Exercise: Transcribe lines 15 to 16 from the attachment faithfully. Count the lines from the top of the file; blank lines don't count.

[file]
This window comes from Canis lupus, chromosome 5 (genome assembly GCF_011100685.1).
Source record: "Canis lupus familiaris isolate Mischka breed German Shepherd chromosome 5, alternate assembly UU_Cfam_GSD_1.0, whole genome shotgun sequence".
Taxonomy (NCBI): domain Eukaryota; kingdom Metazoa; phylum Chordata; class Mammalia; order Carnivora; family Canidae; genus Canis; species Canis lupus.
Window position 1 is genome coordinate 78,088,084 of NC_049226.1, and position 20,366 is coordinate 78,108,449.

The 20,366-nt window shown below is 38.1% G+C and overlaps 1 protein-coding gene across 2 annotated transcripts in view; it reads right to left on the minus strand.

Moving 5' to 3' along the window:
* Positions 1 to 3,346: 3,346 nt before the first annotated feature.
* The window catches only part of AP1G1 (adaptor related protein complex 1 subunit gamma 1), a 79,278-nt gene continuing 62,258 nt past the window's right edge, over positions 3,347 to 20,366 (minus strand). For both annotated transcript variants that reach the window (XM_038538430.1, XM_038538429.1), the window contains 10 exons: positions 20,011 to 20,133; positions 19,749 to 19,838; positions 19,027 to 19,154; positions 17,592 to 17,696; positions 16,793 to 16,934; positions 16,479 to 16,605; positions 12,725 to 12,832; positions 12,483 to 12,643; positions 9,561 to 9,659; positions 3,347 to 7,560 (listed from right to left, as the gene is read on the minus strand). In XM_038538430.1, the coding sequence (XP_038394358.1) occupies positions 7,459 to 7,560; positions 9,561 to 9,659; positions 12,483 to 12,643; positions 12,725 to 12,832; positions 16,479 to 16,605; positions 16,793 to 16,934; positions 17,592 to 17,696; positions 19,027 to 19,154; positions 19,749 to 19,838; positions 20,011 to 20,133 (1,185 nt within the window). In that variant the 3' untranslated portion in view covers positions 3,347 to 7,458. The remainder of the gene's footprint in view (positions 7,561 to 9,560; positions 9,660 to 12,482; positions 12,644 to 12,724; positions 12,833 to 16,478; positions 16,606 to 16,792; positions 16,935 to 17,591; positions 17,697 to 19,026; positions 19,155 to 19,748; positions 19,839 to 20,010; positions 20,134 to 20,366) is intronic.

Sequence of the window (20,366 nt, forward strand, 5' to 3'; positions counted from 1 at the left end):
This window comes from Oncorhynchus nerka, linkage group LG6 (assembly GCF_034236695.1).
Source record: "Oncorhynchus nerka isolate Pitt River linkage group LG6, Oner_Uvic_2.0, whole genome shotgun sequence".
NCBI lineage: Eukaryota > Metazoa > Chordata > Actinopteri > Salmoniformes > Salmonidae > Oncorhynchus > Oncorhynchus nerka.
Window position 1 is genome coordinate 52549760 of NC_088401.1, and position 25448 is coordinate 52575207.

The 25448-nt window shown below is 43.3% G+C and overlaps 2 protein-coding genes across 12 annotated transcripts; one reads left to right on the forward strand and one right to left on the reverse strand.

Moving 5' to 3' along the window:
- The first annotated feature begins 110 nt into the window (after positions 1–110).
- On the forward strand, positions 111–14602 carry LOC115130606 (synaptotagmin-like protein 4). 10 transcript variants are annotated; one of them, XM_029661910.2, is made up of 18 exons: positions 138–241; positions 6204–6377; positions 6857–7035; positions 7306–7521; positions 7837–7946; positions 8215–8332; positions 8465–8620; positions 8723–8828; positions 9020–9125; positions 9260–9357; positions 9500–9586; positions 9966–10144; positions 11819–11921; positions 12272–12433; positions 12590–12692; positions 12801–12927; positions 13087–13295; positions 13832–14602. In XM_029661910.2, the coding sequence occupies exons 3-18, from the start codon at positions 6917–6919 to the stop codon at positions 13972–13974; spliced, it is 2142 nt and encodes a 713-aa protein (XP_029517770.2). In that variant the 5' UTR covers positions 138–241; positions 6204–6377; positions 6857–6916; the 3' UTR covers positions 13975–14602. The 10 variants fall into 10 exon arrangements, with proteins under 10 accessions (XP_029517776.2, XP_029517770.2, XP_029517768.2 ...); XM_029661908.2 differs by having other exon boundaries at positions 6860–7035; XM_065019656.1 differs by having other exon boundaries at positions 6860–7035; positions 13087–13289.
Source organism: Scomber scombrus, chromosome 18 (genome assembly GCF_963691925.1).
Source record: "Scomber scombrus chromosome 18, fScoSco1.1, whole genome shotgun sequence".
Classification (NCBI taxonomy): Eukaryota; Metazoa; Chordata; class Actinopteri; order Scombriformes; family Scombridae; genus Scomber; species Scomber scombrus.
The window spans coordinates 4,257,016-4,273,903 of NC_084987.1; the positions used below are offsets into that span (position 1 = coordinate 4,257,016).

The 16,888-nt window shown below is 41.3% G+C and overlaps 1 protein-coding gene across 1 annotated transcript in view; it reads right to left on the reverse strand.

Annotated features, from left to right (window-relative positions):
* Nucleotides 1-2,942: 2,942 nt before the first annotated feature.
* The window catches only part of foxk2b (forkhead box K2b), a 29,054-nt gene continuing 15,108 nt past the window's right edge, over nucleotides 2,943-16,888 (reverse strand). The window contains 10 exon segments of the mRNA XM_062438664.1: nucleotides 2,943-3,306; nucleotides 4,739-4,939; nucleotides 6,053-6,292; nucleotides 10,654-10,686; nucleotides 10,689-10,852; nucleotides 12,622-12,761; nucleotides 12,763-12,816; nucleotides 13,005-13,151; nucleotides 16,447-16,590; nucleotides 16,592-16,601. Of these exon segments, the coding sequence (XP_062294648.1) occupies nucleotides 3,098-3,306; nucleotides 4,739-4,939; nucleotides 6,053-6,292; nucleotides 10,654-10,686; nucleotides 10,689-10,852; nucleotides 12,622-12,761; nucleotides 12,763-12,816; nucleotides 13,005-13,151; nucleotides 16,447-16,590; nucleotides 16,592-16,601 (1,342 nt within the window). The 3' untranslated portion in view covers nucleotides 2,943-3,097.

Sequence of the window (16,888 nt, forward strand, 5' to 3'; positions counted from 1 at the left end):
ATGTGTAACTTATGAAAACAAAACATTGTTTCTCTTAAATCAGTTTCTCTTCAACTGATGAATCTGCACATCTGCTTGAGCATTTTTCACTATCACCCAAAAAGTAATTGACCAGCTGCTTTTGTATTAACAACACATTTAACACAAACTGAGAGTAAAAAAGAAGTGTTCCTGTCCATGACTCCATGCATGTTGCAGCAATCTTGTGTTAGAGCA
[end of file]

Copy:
Moving 5' to 3' along the window:
- The first annotated feature begins 110 nt into the window (after positions 1–110).